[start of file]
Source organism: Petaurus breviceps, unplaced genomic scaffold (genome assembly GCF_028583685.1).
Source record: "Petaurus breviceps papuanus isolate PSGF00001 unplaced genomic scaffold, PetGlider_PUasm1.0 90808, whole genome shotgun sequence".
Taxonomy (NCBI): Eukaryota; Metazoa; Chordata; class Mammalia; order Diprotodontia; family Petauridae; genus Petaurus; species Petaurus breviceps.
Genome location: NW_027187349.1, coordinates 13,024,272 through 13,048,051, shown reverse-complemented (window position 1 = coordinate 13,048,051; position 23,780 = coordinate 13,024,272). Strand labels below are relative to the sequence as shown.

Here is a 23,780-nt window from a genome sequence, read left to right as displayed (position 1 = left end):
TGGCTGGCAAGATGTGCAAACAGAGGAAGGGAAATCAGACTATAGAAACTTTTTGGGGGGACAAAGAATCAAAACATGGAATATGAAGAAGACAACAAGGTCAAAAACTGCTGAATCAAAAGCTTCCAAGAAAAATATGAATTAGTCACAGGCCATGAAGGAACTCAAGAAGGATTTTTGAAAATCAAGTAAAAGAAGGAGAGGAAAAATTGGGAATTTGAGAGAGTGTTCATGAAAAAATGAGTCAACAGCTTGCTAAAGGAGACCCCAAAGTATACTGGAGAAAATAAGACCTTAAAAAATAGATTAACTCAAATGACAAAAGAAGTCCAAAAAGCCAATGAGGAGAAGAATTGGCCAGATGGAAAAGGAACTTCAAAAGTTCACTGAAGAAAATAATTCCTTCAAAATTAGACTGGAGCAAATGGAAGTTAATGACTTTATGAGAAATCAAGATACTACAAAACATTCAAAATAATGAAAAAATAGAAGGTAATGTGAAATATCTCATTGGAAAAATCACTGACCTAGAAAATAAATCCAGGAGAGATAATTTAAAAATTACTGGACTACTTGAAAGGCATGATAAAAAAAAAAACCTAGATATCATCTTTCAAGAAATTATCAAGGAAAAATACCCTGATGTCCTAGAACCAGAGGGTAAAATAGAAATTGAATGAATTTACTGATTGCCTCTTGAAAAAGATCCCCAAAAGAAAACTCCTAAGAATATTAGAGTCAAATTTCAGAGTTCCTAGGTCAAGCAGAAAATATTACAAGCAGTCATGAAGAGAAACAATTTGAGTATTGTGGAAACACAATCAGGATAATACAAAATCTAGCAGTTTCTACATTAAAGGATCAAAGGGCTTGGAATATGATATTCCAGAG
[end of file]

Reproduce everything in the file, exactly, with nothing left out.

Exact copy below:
Source organism: Petaurus breviceps, unplaced genomic scaffold (genome assembly GCF_028583685.1).
Source record: "Petaurus breviceps papuanus isolate PSGF00001 unplaced genomic scaffold, PetGlider_PUasm1.0 90808, whole genome shotgun sequence".
Taxonomy (NCBI): Eukaryota; Metazoa; Chordata; class Mammalia; order Diprotodontia; family Petauridae; genus Petaurus; species Petaurus breviceps.
Genome location: NW_027187349.1, coordinates 13,024,272 through 13,048,051, shown reverse-complemented (window position 1 = coordinate 13,048,051; position 23,780 = coordinate 13,024,272). Strand labels below are relative to the sequence as shown.

Here is a 23,780-nt window from a genome sequence, read left to right as displayed (position 1 = left end):
TGGCTGGCAAGATGTGCAAACAGAGGAAGGGAAATCAGACTATAGAAACTTTTTGGGGGGACAAAGAATCAAAACATGGAATATGAAGAAGACAACAAGGTCAAAAACTGCTGAATCAAAAGCTTCCAAGAAAAATATGAATTAGTCACAGGCCATGAAGGAACTCAAGAAGGATTTTTGAAAATCAAGTAAAAGAAGGAGAGGAAAAATTGGGAATTTGAGAGAGTGTTCATGAAAAAATGAGTCAACAGCTTGCTAAAGGAGACCCCAAAGTATACTGGAGAAAATAAGACCTTAAAAAATAGATTAACTCAAATGACAAAAGAAGTCCAAAAAGCCAATGAGGAGAAGAATTGGCCAGATGGAAAAGGAACTTCAAAAGTTCACTGAAGAAAATAATTCCTTCAAAATTAGACTGGAGCAAATGGAAGTTAATGACTTTATGAGAAATCAAGATACTACAAAACATTCAAAATAATGAAAAAATAGAAGGTAATGTGAAATATCTCATTGGAAAAATCACTGACCTAGAAAATAAATCCAGGAGAGATAATTTAAAAATTACTGGACTACTTGAAAGGCATGATAAAAAAAAAAACCTAGATATCATCTTTCAAGAAATTATCAAGGAAAAATACCCTGATGTCCTAGAACCAGAGGGTAAAATAGAAATTGAATGAATTTACTGATTGCCTCTTGAAAAAGATCCCCAAAAGAAAACTCCTAAGAATATTAGAGTCAAATTTCAGAGTTCCTAGGTCAAGCAGAAAATATTACAAGCAGTCATGAAGAGAAACAATTTGAGTATTGTGGAAACACAATCAGGATAATACAAAATCTAGCAGTTTCTACATTAAAGGATCAAAGGGCTTGGAATATGATATTCCAGAG